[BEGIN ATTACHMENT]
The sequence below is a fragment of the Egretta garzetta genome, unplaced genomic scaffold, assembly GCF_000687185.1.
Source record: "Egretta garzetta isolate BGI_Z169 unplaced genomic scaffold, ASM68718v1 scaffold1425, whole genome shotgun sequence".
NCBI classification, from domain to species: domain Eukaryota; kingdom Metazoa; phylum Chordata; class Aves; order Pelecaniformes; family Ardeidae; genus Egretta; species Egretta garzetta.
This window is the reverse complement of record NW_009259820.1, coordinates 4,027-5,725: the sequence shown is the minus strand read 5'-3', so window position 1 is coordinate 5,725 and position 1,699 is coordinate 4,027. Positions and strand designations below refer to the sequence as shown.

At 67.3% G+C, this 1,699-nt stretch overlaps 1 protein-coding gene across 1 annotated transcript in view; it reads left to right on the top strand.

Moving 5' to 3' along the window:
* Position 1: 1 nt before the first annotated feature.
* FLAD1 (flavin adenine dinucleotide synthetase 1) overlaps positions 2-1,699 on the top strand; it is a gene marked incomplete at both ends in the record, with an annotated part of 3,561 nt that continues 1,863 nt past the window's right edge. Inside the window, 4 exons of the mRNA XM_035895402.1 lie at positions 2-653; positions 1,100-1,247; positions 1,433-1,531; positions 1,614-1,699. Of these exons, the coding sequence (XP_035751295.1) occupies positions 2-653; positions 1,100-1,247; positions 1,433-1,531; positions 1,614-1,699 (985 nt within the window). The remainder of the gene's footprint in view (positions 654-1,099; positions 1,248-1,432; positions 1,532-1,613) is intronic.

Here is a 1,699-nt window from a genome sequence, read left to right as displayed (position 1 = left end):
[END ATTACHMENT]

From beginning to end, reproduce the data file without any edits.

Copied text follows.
The sequence below is a fragment of the Egretta garzetta genome, unplaced genomic scaffold, assembly GCF_000687185.1.
Source record: "Egretta garzetta isolate BGI_Z169 unplaced genomic scaffold, ASM68718v1 scaffold1425, whole genome shotgun sequence".
NCBI classification, from domain to species: domain Eukaryota; kingdom Metazoa; phylum Chordata; class Aves; order Pelecaniformes; family Ardeidae; genus Egretta; species Egretta garzetta.
This window is the reverse complement of record NW_009259820.1, coordinates 4,027-5,725: the sequence shown is the minus strand read 5'-3', so window position 1 is coordinate 5,725 and position 1,699 is coordinate 4,027. Positions and strand designations below refer to the sequence as shown.

At 67.3% G+C, this 1,699-nt stretch overlaps 1 protein-coding gene across 1 annotated transcript in view; it reads left to right on the top strand.

Moving 5' to 3' along the window:
* Position 1: 1 nt before the first annotated feature.
* FLAD1 (flavin adenine dinucleotide synthetase 1) overlaps positions 2-1,699 on the top strand; it is a gene marked incomplete at both ends in the record, with an annotated part of 3,561 nt that continues 1,863 nt past the window's right edge. Inside the window, 4 exons of the mRNA XM_035895402.1 lie at positions 2-653; positions 1,100-1,247; positions 1,433-1,531; positions 1,614-1,699. Of these exons, the coding sequence (XP_035751295.1) occupies positions 2-653; positions 1,100-1,247; positions 1,433-1,531; positions 1,614-1,699 (985 nt within the window). The remainder of the gene's footprint in view (positions 654-1,099; positions 1,248-1,432; positions 1,532-1,613) is intronic.

Here is a 1,699-nt window from a genome sequence, read left to right as displayed (position 1 = left end):